On the drive home I rewrite my obituary in my mind. It includes fanciful assumptions that at some future date my boys will take place in groundbreaking medical research and will be completely cured of diabetes by the time they are teenagers. It speaks of my lovely daughters and how Ava will accomplish her dream of being an interior designer in New York and how Ella really will be the first female President of the United States, in addition to being a veterinarian, a reporter, a chef, an artist, and also the first female player in the NFL. It speaks of the adventures my husband and I would have as we travelled the world together, and how all of my children will serve faithful missions for our church. My new and improved obituary speaks of Dallin’s future career as a cartoonist and professional ninja. It mentions the fact that despite all odds, my youngest son, Jack, will marry his good friend Ruby Valentine, and with the love and support of their friends, family, and an excellent medical team, they will be expecting their second child together at the time of my passing. My obituary closes with requests for charitable donations to be given to starving children in Venezuela in lieu of flowers, and strict instructions for only my best and most flattering pictures to be shown at the services instead of the weird and very morbid practice of an open-casket viewing.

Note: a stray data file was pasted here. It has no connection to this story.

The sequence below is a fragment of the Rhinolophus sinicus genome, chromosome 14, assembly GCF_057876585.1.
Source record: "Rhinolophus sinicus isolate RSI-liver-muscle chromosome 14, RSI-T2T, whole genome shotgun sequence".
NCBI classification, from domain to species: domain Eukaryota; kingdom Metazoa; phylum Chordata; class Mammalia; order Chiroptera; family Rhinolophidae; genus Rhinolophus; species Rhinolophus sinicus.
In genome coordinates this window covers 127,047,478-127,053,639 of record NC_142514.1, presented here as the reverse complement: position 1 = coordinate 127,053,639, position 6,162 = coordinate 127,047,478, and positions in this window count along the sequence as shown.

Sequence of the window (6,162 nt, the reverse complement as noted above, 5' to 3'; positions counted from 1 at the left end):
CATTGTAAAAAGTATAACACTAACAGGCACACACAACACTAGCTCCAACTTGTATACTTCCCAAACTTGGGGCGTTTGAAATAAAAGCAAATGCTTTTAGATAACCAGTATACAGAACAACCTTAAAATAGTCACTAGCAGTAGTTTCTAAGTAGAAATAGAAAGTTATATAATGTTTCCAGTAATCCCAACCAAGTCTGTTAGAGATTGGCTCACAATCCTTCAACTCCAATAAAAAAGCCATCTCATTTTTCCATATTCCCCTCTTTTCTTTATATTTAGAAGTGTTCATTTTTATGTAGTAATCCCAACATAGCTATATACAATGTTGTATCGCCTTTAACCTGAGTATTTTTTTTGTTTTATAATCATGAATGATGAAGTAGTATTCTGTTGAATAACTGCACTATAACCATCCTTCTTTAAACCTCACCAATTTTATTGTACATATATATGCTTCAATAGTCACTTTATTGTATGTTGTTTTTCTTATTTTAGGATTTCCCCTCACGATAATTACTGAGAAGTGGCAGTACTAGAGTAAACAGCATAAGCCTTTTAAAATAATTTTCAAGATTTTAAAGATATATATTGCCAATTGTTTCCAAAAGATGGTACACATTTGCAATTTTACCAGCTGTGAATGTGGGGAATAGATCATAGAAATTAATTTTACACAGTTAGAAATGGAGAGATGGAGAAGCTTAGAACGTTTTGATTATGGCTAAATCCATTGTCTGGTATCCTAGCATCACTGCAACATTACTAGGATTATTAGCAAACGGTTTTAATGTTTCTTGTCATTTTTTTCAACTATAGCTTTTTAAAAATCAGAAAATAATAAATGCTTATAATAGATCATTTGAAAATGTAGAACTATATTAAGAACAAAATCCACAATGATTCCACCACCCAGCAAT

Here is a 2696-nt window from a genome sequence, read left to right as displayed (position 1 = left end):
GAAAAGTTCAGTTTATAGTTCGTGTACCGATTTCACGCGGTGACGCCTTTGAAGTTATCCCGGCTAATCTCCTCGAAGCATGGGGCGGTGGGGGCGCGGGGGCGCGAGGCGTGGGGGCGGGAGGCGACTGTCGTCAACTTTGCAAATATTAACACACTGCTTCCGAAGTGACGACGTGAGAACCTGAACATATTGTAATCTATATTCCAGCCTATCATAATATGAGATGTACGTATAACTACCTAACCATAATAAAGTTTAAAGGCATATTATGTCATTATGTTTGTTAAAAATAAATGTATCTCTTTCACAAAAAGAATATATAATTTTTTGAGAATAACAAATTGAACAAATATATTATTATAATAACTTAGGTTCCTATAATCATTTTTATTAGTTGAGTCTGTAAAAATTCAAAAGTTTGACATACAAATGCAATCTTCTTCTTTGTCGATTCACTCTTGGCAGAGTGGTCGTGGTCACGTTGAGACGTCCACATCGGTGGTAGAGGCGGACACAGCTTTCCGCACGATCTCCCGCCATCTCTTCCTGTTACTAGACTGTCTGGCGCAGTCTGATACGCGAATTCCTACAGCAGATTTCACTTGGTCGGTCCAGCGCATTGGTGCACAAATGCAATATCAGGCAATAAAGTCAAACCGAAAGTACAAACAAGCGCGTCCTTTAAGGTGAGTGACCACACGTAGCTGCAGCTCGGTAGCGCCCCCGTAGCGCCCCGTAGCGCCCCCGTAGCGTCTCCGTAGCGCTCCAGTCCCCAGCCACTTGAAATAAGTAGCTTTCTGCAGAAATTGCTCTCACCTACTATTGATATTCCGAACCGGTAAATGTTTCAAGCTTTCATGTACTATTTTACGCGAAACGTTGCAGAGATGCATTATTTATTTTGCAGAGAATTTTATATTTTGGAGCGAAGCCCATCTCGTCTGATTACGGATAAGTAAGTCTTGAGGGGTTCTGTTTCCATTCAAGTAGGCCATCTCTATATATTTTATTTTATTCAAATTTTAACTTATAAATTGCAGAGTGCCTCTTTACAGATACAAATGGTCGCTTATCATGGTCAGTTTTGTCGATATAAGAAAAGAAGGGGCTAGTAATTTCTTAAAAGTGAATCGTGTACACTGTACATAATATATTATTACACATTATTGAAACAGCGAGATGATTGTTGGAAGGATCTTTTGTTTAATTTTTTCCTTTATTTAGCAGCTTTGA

And as my nerves continue to settle on the long drive home, the end of my obituary reads like this:

Kimberly Tait lived a quiet life in a small town. She loved dogs and horses and Arizona sunsets. She cared deeply about her children, her grandchildren, her parents, her extended family, and most of all, her eternal companion, David. She was devoted to her family and her faith. She treasured good books, great music, and belly laughter with her girlfriends. She taught her children to work hard and be kind. She did hard things without complaining (most of the time). And throughout her life, she followed the sage advice of Mother Theresa. She did small things with great love.